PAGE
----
The Growth Of Naxalism In India History Essay
Disclaimer: This work has been submitted by a student. This is not an example of the work written by our professional academic writers. You can view samples of our professional work here.
Any opinions, findings, conclusions or recommendations expressed in this material are those of the authors and do not necessarily reflect the views of UK Essays.
Published: Mon, 5 Dec 2016
“Maoists demand humanity for the poverty stricken masses, not the dirty politicking of the mainstream. Maoists demand decent life for all, not just for the elite and their hangers on that thrive on the mainstream. The vultures of the system demand that the Maoists give up not merely their guns, but their self-respect, humanity, sense of justice and the struggles for a decent existence. They want the Maoists to join the gutter mainstream.”
Maoist Campaign Material
1. That Gentlemen is an extract from a Maoist Campaign Material. You would agree with me that this kind of talk not only has a special appeal but also finds tremendous support, both financial and ideological in rural India. The result is for all to see: Superintendent of Police of Munger in Bihar killed in a Maoist attack,15 policemen killed in landmine blast in Uttar Pradesh, 15 civilians gunned down in broad day light in Jharkhand, 38 CRPF and State Special Forces killed in Dandakaranya Forest, 38 Grey Hound Special Task Force personnel killed on AP Orissa border, the list just goes on and on. The menace of naxalism has entirely engulfed the nation and is perhaps the biggest single challenge staring us right in our faces. The rise of naxalism may not have been spectacular, but its steady consistent growth can not be denied and needs to be analysed in its right perspective. In the next 18 minutes or so, I will talk to you on what I call the rise of the red, growth of naxalism in India. Coming from the region I do, the state of Bihar, no other issue is closer to my heart. I will cover my talk under the heads of
2. Origin and Expansion. I will then take a peek at the naxalite ideology before moving on to the causes for support of naxalism. Here I will lay special emphasis on the central issue which is that of land ownership and land reforms. I will then touch upon the security challenges that the problem poses before enumerating my proposals and the measures and initiatives of the govt for solving the problem. After conclusion I will answer any questions that you may have.
Origin and Expansion
3. The term naxalism, comes from Naxalbari a small village in West Bengal on the tri junction of India, Nepal and Bangladesh, where a section of CPI (Marxist) led by Charu Mazumdar and Kanu Sanyal led a violent uprising in 1967. The insurrection started on May 25 when a group of peasants encouraged and supported by the local communist leaders forcibly lifted the stock from their landlords’ granaries. The movement soon spread to adjoining areas and was widely hailed in Chinese mass media as the spark that would ignite a prairie fire and soon engulf the entire Indian nation.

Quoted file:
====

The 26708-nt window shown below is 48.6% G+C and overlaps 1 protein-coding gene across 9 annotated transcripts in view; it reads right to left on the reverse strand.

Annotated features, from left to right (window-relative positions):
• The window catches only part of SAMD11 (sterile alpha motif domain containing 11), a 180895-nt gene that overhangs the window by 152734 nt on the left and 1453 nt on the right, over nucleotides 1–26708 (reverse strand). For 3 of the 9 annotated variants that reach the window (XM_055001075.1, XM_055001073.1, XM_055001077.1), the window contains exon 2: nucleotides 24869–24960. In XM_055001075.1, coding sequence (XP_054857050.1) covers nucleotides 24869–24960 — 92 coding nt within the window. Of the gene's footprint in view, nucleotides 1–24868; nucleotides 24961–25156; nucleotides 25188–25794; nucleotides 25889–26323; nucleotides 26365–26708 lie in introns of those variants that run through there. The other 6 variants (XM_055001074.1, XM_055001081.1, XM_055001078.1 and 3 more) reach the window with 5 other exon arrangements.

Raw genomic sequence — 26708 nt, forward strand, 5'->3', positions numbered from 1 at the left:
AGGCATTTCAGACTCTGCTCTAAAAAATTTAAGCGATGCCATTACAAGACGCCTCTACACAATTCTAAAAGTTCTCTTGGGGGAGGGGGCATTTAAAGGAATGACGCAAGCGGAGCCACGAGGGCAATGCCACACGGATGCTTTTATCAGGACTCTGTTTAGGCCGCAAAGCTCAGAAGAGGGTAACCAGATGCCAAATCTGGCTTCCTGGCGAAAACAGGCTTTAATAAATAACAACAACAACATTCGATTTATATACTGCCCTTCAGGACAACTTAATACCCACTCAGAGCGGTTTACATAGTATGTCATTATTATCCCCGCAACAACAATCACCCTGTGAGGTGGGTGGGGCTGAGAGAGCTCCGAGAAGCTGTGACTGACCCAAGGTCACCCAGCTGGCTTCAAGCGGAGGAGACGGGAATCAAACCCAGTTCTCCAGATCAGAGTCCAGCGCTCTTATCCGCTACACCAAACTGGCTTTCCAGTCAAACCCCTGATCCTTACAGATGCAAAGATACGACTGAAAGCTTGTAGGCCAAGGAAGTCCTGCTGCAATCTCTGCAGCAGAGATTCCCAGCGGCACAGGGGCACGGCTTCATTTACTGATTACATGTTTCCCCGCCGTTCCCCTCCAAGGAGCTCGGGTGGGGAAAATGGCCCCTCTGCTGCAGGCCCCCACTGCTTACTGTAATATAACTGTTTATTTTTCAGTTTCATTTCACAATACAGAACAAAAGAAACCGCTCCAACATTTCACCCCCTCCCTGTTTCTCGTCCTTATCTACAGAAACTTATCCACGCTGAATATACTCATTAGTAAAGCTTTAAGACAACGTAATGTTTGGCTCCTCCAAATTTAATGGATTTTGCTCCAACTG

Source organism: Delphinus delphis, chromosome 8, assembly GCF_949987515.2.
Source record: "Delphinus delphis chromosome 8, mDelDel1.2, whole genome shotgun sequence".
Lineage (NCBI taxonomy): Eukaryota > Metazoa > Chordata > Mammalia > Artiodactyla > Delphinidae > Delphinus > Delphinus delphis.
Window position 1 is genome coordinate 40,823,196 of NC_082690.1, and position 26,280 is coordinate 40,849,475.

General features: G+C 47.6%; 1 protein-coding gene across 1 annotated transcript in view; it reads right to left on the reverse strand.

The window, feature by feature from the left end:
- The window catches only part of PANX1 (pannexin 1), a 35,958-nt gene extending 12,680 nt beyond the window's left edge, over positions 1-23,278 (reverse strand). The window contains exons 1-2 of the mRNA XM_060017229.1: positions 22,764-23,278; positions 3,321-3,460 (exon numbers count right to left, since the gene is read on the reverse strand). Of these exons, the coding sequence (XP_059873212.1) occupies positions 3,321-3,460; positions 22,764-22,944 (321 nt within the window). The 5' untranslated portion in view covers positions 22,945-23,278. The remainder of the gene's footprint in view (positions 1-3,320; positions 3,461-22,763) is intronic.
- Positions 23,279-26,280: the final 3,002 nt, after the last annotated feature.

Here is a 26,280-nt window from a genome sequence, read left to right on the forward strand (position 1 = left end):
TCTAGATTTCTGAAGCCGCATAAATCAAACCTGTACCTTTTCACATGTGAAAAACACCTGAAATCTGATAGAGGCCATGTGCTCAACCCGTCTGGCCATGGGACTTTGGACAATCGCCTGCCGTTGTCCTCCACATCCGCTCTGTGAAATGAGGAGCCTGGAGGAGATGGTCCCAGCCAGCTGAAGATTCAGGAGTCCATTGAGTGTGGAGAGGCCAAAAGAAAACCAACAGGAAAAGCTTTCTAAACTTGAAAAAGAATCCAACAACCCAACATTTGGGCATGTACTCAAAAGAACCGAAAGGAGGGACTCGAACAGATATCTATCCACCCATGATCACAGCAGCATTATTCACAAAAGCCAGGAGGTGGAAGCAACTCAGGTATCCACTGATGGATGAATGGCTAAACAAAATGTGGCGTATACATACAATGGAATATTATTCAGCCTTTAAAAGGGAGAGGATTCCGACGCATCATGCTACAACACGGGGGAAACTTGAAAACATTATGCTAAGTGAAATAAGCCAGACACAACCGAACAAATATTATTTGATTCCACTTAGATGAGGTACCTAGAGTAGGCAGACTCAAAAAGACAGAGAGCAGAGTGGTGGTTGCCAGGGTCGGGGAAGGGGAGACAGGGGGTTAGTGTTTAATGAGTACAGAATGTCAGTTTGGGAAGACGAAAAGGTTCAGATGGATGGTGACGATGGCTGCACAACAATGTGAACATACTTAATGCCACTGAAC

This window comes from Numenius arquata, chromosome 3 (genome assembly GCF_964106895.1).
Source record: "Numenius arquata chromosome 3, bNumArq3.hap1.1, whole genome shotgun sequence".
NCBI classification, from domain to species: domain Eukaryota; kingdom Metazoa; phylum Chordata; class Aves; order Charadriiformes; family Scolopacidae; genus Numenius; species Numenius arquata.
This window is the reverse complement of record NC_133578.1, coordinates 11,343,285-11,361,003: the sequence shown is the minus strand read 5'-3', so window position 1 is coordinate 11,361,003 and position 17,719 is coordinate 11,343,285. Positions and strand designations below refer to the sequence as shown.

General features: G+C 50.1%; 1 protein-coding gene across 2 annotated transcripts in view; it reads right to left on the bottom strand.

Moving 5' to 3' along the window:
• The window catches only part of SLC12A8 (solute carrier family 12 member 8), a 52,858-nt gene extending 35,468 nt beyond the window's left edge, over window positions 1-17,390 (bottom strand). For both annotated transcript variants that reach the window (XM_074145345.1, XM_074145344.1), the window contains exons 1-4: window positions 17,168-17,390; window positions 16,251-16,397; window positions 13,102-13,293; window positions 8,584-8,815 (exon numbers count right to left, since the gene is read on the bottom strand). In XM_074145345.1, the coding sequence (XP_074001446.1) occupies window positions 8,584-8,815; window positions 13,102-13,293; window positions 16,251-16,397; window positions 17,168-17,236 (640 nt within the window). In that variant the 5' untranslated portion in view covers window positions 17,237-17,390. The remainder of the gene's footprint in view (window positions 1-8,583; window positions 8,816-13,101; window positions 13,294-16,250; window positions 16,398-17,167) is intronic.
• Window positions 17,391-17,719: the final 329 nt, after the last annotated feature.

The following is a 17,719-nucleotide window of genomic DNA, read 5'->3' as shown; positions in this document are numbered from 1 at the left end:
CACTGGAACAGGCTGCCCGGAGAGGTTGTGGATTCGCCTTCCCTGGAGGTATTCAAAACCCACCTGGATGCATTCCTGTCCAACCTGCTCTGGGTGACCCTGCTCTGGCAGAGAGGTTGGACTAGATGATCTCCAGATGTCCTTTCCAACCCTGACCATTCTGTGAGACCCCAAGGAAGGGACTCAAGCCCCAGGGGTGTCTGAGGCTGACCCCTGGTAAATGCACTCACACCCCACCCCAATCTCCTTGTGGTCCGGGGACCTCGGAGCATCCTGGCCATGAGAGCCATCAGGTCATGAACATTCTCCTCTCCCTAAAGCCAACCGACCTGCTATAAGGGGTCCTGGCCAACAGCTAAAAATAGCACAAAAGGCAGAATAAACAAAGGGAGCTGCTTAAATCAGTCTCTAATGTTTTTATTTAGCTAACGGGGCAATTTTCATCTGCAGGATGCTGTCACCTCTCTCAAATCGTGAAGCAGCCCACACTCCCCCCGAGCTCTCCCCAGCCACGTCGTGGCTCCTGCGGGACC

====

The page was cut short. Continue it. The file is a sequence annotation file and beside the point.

4. While naxalbari was in the making in West Bengal, one Vempatapu Satyanarayan was organising guerrilla squads called dalams in Srikakulam, a heavily forested area of Andhra Pradesh. There were developments happening elsewhere in the country, landless tribals the santhals, oraons and lodhas against jotedars in West Bengal, Tharu tribals against their oppressors in Palia, Lakimpur in Uttar Pradesh, landless peasants led by Satyanarain Singh against their landlords in a number of districts in Bihar. Roughly 4000 incidents of Naxalite violence were reported from the middle of 1970 to middle of 1971. Op Steeplechase was launched by the central and state governments using CRPF, state armed police and army during Jul Aug 71. The movement was suppressed with force but only temporarily. It was to resurface with more vigour in the eighties with the formation of PWG by Kondapalli Seetharamaiah, an associate of Charu Mazumdar. The PWG moved from strength to strength and emerged as the most formidable naxalite formation in the country. It still is one of the most potent ones along with others like MCC.
5. The latest phase of naxalite violence commenced with the holding of the ninth congress of the PWG in 2001 in which it was decided to give more sophisticated arms to the Peoples Guerrilla Army. On 21 Sep 04, Maoist Communist Centre (MCC) and CPI (Marxist-Leninist), popularly known as the Peoples’ War Group merged to form the CPI (Maoist). With the active support of Nepal Maoists, the party has developed a multi layered op network. A wide network of armed cadres has been put into existence, who take guidance from ideologues and both get unflinching support from ordinary villagers. Let me wrap up the process of expansion by giving you an example to illustrate the magnitude of the problem. Since the creation of Jharkhand in 2000, some 200 policemen and 1000 civilians have died in Naxal violence. The naxal affected areas today span across 13 states and more than 150 districts forming a near continuous belt referred to as the Red Corridor are as shown. But the question is, “Where do they draw the strength from, is the ideology foolproof and strong or are the causes enough to support the movement?” lets first take a look at the naxalite ideology.